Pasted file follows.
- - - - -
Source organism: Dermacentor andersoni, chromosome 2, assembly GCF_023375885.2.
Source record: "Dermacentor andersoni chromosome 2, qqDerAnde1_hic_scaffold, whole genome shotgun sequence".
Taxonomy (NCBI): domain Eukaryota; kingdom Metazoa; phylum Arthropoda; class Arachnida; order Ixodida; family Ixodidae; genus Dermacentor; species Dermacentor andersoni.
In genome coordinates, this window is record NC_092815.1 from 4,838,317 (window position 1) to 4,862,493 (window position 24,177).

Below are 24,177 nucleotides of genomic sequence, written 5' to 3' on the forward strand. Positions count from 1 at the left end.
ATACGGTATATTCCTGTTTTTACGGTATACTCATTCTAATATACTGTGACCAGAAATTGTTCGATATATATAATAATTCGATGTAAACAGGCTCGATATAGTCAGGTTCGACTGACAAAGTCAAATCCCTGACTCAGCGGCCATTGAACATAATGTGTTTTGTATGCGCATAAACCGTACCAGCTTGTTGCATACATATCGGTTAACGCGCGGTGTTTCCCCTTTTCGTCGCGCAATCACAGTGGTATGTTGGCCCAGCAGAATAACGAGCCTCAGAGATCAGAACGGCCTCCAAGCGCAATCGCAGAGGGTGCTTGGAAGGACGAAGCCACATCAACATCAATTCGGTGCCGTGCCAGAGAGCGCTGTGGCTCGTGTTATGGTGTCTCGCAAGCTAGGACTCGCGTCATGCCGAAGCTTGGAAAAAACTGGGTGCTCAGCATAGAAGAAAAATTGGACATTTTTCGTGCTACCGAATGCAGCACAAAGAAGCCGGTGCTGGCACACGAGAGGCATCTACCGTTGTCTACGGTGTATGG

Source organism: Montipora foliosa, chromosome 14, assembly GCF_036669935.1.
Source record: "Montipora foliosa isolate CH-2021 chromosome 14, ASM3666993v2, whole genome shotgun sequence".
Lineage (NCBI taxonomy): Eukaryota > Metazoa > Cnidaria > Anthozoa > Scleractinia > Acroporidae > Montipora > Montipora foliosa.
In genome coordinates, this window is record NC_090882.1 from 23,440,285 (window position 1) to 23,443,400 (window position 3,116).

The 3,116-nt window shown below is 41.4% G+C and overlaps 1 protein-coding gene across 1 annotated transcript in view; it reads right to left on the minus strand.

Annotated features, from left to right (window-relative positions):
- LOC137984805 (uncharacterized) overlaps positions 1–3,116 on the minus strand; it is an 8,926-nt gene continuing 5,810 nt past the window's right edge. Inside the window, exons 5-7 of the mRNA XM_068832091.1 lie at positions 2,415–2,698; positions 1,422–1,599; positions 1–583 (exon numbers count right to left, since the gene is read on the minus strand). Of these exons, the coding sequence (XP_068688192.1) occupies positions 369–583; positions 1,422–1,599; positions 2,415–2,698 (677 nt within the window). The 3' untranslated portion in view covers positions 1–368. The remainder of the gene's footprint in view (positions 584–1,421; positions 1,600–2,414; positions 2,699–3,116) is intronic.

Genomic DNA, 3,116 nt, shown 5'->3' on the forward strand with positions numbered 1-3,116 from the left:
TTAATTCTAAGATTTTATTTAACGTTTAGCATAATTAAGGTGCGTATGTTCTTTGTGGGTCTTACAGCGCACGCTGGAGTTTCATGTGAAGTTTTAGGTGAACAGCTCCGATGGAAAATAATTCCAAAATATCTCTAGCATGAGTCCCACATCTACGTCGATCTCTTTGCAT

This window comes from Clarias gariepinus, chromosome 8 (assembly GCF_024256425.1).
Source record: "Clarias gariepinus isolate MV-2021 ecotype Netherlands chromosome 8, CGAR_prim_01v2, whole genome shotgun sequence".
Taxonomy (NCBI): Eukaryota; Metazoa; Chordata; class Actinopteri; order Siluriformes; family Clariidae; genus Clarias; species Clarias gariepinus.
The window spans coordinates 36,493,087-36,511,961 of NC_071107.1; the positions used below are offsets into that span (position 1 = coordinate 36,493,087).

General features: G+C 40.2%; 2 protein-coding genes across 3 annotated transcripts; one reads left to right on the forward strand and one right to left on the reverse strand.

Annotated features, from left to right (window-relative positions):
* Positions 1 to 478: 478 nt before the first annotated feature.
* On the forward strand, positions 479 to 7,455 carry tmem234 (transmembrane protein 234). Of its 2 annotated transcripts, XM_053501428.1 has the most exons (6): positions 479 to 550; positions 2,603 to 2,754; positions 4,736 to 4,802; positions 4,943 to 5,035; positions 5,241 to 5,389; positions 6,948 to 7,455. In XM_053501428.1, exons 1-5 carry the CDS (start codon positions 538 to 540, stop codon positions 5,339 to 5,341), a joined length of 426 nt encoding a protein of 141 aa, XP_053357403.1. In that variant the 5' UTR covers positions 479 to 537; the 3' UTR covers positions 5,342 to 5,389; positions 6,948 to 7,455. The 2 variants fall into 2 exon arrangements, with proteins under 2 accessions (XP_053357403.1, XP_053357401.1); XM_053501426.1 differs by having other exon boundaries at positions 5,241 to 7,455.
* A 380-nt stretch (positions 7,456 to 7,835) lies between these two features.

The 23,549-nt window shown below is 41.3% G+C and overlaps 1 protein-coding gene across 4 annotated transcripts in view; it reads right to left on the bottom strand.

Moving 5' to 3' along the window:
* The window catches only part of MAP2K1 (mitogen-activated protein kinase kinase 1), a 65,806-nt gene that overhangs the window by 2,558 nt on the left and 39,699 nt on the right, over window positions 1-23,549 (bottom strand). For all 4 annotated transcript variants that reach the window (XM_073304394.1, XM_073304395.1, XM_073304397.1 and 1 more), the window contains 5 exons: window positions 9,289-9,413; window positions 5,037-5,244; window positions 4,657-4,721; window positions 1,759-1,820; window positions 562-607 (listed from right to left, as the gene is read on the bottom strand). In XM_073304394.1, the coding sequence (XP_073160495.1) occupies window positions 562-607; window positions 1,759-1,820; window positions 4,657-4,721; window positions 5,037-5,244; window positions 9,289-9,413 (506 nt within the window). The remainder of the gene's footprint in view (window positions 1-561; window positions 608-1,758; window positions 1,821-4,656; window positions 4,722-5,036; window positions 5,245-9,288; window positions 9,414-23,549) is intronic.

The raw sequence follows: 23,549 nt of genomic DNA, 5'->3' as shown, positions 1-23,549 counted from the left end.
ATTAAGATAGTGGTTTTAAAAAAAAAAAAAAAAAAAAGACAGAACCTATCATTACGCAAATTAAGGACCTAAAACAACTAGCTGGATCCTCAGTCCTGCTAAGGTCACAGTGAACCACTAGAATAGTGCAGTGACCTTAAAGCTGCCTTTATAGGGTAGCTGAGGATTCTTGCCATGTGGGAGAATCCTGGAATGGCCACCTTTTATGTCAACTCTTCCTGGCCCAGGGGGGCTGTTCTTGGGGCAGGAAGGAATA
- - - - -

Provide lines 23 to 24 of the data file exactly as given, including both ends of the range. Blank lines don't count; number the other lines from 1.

* On the forward strand, positions 479 to 7,455 carry tmem234 (transmembrane protein 234). Of its 2 annotated transcripts, XM_053501428.1 has the most exons (6): positions 479 to 550; positions 2,603 to 2,754; positions 4,736 to 4,802; positions 4,943 to 5,035; positions 5,241 to 5,389; positions 6,948 to 7,455. In XM_053501428.1, exons 1-5 carry the CDS (start codon positions 538 to 540, stop codon positions 5,339 to 5,341), a joined length of 426 nt encoding a protein of 141 aa, XP_053357403.1. In that variant the 5' UTR covers positions 479 to 537; the 3' UTR covers positions 5,342 to 5,389; positions 6,948 to 7,455. The 2 variants fall into 2 exon arrangements, with proteins under 2 accessions (XP_053357403.1, XP_053357401.1); XM_053501426.1 differs by having other exon boundaries at positions 5,241 to 7,455.
* A 380-nt stretch (positions 7,456 to 7,835) lies between these two features.